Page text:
In chapter three, the author introduces region's security studies communities, knowledge communities and particularly regional networks of think-tanks and policy institutions. While analysing Asia Pacific regional knowledge networks and their representational practices, the author made following four broad observations: (i) Representational practices are ambiguous and indeterminate, (ii) Representational practices discipline and marginalise competing interpretations, (iii) Analysis of representational practices involves casualty without sacrificing history, and (iv) Representational practices are not reducible to ‘nothing but the text' or ‘ideas all the way down' logics.

In this book, Tan notes formation of following fascinating Asia Pacific knowledge networks which have contributed towards development of knowledge sharing platforms involving regional think tanks and schools of international studies: (i) ASEAN Institutes of Strategic and Institutional Studies (ASEAN-ISIS), (ii) ASEAN Regional Forum (ARF), (iii) Council for Security Cooperation in Asia Pacific (CSCAP), , (iv) Consortium of Non-Traditional Security Studies in Asia (NTS-Asia), (v) Asia Pacific Economic Cooperation (APEC), (v) Network of East Asian Think Tanks (NEAT), etc. Many of these knowledge networks are concerned about post-Cold War uncertainties, opportunities and sovereignty of states. Tan also pointed out several shift in regional focus to South Asian sub-region within the domain of the Asian strategic and security studies due to earth-shaking incidences of terror attacks such as 9/11 in the United States in year 2001 and 26/11 in India in 2008, where South Asian sub-regional imbalances are well reflected. Bleeding nations in the South Asian sub-region, particularly Afghanistan and Pakistan, of late have received much importance amongst scholars of Asian security studies (Sarkar, 2014). Tan also briefly spoke about the rise of Al-Qaeda and Taliban in the South and West Asian sub-regions that rattled Asia Pacific security considerations.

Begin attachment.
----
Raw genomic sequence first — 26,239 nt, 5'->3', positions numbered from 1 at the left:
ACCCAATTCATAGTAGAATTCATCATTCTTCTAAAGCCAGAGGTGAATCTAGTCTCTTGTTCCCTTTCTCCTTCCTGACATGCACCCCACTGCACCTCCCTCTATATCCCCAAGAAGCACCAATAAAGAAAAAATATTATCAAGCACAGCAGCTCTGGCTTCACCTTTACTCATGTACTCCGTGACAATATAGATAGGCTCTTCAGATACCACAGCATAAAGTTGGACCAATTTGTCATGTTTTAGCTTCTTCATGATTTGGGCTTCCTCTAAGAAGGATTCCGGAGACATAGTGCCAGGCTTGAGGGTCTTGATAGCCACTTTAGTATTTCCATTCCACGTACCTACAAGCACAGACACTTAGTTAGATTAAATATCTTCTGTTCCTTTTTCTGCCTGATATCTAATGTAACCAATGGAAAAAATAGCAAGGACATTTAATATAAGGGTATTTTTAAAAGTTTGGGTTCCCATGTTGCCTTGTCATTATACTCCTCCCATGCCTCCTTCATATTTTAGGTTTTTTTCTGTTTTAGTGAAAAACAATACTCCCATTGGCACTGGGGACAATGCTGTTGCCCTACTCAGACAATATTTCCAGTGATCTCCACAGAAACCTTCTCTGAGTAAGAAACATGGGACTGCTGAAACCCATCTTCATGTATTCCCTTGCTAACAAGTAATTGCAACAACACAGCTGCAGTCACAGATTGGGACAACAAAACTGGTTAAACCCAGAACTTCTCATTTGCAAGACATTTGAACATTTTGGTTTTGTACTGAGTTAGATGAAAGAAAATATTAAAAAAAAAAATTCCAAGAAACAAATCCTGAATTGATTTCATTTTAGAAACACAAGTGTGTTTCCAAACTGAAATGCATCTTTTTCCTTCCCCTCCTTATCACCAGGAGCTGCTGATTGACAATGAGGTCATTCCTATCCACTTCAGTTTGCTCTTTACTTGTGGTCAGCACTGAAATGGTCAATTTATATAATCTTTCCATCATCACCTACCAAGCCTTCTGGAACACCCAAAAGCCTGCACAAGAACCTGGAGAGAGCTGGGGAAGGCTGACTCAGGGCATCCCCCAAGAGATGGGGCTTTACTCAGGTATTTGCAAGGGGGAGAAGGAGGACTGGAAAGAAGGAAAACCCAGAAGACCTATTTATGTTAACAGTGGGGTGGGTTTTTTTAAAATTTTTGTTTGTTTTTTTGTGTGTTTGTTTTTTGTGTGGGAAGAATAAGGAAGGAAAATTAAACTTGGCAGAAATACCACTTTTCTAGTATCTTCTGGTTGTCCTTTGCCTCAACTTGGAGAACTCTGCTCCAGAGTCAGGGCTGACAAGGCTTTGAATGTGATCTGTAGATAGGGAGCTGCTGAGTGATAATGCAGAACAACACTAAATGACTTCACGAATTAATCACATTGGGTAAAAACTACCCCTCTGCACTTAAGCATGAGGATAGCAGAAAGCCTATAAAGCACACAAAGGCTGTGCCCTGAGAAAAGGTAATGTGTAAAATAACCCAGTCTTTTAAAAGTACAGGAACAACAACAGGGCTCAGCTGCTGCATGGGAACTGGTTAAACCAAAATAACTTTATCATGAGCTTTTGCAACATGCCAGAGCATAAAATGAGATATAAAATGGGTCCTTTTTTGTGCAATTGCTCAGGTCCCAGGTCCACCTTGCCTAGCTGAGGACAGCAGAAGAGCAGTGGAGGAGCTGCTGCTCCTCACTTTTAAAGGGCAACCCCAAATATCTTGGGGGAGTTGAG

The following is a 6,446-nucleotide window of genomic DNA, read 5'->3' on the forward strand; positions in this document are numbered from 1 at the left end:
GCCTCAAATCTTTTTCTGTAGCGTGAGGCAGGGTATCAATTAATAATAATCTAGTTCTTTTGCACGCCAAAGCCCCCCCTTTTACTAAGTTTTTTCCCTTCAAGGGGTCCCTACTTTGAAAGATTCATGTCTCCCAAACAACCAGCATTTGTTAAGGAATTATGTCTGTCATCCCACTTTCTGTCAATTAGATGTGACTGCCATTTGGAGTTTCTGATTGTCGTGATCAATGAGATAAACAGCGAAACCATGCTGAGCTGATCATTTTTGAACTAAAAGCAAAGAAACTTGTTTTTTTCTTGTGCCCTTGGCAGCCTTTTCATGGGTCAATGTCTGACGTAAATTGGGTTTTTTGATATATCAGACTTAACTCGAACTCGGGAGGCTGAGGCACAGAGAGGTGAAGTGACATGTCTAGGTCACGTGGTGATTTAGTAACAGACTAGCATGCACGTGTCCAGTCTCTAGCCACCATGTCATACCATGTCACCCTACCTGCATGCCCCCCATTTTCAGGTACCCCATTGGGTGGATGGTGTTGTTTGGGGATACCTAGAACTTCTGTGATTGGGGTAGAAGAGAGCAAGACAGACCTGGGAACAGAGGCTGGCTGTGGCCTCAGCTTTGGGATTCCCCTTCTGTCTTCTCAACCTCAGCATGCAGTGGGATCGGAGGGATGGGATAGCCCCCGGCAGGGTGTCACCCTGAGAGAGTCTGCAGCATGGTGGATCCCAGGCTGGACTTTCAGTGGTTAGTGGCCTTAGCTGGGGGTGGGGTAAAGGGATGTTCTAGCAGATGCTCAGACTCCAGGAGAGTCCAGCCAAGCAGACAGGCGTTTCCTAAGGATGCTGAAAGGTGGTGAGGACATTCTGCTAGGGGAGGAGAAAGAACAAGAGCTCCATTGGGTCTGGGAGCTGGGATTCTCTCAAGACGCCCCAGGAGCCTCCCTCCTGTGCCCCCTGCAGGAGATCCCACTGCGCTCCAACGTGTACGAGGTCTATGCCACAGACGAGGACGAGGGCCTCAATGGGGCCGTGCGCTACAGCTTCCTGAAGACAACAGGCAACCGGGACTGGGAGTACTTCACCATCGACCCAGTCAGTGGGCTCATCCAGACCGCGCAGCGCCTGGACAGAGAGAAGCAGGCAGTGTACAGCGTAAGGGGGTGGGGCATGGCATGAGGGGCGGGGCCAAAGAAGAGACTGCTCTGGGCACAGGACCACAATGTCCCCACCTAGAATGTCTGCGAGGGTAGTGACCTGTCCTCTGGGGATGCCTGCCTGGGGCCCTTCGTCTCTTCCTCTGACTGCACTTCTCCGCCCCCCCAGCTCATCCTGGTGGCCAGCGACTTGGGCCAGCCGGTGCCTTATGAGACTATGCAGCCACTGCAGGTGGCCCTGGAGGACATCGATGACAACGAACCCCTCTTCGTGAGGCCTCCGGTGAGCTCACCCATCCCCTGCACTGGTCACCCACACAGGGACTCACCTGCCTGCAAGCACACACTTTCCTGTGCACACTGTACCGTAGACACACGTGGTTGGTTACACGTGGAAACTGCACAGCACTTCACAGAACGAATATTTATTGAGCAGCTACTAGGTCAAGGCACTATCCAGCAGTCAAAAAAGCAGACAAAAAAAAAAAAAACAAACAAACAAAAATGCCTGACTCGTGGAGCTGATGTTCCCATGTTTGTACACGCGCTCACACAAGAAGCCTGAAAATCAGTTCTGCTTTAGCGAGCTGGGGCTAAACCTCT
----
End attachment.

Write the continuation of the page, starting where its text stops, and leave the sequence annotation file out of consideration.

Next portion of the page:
This study has made a significant contribution to regional security studies while critically analyzing the transition from Cold War to post-Cold War period. This book also has made an in-depth analysis of multilateral engagement with a peculiar world of Asia Pacific regionalism during the junction of the twentieth and twenty-first centuries.

 

References:

Acharya, A. (2001), Constructing a Security Community in Southeast Asia: ASEAN and the Problem of Regional Order. London: Routledge.

Sarkar, S. (ed.) (2014), 21st Century South Asia. New Delhi: Manas Publications.

 

About Reviewer: Dr. Anup Kumar Das is an information and communications specialist and co-author of book “Collaboration in International and Comparative Librarianship”, published in 2014.  He is attached with the Centre for Studies in Science Policy, Jawaharlal Nehru University, New Delhi, India.